Adaptimmune is a clinical stage biopharmaceutical company focused on novel cancer immunotherapy products based on its T-cell receptor (TCR) platform. Established in 2008, the company aims to utilize the body's own machinery - the T-cell - to target and destroy cancer cells by using engineered, increased affinity TCRs as a means of strengthening natural patient T-cell responses. Adaptimmune's lead program is an affinity enhanced T-cell therapy targeting the NY-ESO cancer antigen. Its NY-ESO TCR affinity enhanced T-cell therapy has demonstrated signs of efficacy and tolerability in Phase 1/2 trials in solid tumors and in hematologic cancer types, including synovial sarcoma and multiple myeloma. Adaptimmune has a strategic collaboration and licensing agreement with GlaxoSmithKline for the development and commercialization of the NY-ESO TCR program. In addition, Adaptimmune has a number of proprietary programs. The company has identified over 30 intracellular target peptides preferentially expressed in cancer cells and is currently progressing 12 through unpartnered research programs. Adaptimmune has over 200 employees and is located in Oxfordshire, U.K. and Philadelphia, USA. For more information:http://www.adaptimmune.com.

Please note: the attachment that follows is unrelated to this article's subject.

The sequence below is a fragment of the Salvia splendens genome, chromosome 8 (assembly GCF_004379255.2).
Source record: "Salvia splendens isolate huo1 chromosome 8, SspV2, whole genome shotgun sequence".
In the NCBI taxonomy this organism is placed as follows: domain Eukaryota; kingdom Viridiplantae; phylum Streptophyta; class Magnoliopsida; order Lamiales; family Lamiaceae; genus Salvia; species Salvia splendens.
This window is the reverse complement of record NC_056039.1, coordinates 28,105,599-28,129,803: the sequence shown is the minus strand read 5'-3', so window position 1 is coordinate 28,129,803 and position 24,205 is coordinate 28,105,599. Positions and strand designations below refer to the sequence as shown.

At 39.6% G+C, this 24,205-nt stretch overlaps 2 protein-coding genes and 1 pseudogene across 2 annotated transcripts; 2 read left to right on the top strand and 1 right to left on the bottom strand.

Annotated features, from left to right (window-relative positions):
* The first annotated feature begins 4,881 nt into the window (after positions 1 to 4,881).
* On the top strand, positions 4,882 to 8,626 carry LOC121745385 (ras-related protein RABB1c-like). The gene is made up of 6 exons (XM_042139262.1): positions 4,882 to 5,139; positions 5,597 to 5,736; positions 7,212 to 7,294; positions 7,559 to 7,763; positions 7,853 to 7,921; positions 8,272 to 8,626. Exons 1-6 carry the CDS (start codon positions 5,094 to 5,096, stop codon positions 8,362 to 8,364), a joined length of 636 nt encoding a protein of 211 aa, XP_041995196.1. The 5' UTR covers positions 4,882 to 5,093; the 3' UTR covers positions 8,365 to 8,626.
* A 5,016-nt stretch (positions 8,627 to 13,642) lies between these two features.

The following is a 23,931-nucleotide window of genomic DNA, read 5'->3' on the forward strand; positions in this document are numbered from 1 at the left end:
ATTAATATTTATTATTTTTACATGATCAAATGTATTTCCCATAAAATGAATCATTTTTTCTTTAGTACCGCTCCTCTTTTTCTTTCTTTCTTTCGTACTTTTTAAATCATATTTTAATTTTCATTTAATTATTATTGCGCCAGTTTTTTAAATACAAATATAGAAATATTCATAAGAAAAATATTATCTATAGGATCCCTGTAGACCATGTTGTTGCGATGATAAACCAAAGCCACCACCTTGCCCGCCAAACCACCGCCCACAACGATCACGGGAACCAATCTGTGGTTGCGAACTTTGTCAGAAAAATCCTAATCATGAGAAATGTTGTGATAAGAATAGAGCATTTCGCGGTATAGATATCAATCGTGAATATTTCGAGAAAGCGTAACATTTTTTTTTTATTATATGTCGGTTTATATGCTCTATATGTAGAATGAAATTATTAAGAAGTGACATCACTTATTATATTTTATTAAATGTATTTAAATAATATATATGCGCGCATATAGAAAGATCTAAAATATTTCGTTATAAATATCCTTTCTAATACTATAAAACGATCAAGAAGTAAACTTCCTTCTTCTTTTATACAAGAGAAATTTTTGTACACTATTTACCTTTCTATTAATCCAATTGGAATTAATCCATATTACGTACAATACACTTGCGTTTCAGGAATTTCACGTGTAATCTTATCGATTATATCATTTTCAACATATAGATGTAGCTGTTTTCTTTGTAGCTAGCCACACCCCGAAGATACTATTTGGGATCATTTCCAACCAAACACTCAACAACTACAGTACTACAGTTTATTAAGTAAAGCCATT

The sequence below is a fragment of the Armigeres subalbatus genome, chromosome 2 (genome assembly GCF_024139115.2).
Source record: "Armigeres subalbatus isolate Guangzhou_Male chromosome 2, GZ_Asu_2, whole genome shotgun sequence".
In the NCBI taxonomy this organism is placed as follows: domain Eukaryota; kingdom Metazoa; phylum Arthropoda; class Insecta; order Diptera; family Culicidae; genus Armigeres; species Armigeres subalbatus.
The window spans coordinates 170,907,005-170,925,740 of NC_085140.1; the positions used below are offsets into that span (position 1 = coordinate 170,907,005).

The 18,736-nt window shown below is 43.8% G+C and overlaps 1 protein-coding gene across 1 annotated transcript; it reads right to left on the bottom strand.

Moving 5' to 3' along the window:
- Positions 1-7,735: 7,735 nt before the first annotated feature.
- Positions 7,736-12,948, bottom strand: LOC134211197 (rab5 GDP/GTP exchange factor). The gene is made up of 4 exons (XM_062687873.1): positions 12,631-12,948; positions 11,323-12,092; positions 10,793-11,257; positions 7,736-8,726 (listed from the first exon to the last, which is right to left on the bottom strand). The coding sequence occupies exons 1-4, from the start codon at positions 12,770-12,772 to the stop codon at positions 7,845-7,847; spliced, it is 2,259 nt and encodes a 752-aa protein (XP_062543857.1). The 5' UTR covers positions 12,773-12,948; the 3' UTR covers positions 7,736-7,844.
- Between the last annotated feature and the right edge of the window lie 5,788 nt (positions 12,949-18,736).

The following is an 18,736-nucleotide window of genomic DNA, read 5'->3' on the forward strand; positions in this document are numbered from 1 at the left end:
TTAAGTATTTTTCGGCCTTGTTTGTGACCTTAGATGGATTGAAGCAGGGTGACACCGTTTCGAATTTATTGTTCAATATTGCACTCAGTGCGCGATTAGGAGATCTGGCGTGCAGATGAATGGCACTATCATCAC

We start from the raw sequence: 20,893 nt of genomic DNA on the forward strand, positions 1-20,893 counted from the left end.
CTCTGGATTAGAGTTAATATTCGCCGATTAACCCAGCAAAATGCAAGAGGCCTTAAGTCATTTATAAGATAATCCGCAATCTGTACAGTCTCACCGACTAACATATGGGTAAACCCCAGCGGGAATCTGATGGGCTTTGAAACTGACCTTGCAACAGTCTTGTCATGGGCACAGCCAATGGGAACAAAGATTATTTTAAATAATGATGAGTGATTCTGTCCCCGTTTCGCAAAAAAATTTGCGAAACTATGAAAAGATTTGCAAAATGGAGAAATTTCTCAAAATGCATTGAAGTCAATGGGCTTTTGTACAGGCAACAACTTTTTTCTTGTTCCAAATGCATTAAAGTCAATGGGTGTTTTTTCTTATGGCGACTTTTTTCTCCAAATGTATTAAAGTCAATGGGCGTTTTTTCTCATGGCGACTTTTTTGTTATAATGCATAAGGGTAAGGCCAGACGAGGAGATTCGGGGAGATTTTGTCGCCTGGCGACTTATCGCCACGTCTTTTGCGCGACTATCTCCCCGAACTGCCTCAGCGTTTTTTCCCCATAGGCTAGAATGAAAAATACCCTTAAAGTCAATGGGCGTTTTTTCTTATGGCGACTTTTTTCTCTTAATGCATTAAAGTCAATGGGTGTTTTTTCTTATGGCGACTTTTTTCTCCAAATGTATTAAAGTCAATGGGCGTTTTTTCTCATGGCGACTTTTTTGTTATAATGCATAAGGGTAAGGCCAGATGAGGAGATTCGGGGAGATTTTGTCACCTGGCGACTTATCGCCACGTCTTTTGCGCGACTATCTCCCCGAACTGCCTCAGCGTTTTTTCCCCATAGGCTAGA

This release contains "forward-looking statements" within the meaning of the Private Securities Litigation Reform Act of 1995 (PSLRA). These forward-looking statements involve certain risks and uncertainties. Such risks and uncertainties could cause our actual results to differ materially from those indicated by such forward-looking statements, and include, without limitation: the success, cost and timing of our product development activities and clinical trials and our ability to successfully advance our TCR therapeutic candidates through the regulatory and commercialization processes. For a further description of the risks and uncertainties that could cause our actual results to differ materially from those expressed in these forward-looking statements, as well as risks relating to our business in general, we refer you to our Annual Report on Form 20-F filed with the Securities and Exchange Commission on October 13, 2015. The forward-looking statements contained in this press release speak only as of the date the statements were made and we do not undertake any obligation to update such forward-looking statements to reflect subsequent events or circumstances.